It has been shown that the incidence of megaloblastic anaemia in a group of 463 randomly selected pregnant women receiving iron was 12 times as high as in a control group of 235 pregnant women receiving iron and folic acid. The incidence of all types of anaemia in the women receiving iron alone was more than three times the incidence in those having iron and folic acid. Some women who were not anaemic or who had normoblastic anaemia had serum folate levels in the same range as the women with megaloblastic anaemia, but none of the women with megaloblastic anaemia had high serum folate levels. The labile fraction of the serum folate was no more reliable than the total serum folate as a diagnostic criterion of megaloblastic erythropoiesis in the individual case. The blood group distribution in the women with megaloblastic anaemia was the same as in the general population. Babies born to mothers with megaloblastic anaemia tended to be smaller than the rest, although there was no difference in the placental weights.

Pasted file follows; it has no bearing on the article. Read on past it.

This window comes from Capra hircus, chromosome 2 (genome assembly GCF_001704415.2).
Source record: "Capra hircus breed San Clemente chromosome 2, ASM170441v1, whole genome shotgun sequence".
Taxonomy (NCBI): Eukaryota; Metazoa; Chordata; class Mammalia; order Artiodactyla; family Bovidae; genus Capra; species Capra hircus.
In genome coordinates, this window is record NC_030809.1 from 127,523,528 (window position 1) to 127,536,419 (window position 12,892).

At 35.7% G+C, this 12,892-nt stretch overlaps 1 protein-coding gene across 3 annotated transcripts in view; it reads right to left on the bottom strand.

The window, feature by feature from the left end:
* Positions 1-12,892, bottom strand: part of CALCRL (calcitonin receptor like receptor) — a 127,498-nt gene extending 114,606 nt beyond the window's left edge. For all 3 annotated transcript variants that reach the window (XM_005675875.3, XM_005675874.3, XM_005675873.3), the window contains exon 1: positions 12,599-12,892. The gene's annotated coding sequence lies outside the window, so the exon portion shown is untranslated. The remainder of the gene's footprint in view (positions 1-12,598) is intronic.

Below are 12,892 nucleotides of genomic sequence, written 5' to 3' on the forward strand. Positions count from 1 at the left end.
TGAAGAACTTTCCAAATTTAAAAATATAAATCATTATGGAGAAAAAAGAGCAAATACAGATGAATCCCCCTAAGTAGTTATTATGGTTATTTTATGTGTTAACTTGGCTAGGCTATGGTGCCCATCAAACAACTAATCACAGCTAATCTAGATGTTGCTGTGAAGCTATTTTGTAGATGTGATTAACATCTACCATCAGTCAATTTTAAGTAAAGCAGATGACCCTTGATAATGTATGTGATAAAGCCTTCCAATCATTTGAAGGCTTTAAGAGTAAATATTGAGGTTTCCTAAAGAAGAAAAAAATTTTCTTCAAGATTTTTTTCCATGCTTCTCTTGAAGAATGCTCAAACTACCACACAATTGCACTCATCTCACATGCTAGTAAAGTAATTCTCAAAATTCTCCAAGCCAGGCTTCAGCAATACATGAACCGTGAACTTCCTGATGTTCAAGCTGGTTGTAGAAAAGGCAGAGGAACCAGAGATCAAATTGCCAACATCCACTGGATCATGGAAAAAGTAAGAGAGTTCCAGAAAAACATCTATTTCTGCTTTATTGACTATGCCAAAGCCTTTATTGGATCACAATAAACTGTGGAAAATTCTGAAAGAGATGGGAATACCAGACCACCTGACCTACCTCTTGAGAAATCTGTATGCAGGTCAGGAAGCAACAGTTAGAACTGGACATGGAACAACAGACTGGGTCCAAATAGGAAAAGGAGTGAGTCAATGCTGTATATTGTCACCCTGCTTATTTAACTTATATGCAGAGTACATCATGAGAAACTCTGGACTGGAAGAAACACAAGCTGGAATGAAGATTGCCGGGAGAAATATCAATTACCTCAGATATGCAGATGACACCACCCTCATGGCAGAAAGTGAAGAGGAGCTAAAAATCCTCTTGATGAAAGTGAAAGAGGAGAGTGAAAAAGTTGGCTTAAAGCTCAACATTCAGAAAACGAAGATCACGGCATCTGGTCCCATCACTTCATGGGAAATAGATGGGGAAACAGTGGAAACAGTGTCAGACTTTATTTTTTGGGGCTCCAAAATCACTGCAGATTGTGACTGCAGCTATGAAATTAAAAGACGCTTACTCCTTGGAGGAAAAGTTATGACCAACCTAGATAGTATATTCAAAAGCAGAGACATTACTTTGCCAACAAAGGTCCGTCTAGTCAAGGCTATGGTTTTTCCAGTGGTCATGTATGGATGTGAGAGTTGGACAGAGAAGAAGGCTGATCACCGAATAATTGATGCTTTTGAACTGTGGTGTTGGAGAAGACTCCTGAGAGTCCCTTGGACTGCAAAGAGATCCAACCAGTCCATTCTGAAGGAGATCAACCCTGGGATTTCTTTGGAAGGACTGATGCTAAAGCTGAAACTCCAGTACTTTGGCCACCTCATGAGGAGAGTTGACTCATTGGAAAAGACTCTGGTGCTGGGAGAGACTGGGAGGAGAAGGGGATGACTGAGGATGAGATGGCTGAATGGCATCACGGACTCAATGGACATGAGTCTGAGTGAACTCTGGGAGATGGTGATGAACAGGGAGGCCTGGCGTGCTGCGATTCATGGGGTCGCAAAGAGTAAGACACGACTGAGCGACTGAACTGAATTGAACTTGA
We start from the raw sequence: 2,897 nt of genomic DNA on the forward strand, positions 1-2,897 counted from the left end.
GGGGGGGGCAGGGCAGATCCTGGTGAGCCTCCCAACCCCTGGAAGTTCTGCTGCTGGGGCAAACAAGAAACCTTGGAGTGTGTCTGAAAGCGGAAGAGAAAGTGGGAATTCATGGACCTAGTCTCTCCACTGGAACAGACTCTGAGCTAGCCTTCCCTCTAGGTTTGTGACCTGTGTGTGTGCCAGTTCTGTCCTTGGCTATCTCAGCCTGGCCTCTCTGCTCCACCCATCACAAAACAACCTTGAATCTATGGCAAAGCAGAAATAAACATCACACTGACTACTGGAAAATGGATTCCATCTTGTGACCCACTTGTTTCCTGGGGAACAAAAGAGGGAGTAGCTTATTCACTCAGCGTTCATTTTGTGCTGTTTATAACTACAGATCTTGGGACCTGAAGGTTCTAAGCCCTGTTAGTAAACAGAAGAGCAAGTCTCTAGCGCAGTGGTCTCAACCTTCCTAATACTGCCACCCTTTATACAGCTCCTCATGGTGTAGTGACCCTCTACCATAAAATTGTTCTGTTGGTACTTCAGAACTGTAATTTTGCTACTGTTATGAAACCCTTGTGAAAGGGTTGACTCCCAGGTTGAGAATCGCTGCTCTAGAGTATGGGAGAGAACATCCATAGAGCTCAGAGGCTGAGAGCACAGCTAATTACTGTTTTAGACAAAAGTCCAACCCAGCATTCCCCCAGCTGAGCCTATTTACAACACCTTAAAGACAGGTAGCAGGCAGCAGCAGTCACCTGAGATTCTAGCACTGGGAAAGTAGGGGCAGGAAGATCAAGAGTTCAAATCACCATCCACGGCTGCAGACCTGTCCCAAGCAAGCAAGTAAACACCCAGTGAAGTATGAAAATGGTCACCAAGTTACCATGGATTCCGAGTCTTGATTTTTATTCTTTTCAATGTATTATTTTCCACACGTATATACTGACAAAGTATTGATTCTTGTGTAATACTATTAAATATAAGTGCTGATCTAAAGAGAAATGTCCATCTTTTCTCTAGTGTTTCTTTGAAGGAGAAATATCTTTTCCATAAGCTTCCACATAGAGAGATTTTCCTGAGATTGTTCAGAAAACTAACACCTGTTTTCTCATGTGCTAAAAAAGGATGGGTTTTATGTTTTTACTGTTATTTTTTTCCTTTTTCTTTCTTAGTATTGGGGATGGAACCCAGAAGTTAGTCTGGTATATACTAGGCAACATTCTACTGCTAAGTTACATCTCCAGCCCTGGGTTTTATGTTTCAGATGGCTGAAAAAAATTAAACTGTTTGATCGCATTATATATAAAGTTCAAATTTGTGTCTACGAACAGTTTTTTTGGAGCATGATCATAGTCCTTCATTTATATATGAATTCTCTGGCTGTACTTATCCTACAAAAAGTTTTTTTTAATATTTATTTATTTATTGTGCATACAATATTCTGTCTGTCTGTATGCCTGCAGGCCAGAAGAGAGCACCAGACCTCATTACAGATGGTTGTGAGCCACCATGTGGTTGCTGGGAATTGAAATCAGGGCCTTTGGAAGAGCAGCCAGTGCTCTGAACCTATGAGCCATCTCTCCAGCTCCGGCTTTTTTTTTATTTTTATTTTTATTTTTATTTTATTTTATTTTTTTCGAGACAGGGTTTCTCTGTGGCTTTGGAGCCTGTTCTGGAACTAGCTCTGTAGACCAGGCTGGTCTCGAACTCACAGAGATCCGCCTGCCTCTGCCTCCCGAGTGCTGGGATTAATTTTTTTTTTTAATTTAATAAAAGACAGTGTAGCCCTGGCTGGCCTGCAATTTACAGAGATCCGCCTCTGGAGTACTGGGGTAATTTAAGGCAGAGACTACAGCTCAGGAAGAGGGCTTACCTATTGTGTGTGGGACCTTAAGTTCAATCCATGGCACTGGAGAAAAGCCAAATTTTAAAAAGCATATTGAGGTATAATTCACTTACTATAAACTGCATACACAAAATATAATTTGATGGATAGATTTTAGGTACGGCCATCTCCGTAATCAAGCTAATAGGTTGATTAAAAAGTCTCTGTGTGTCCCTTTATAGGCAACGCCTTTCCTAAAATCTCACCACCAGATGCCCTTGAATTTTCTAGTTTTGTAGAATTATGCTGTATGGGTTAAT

The significance of these findings is discussed.
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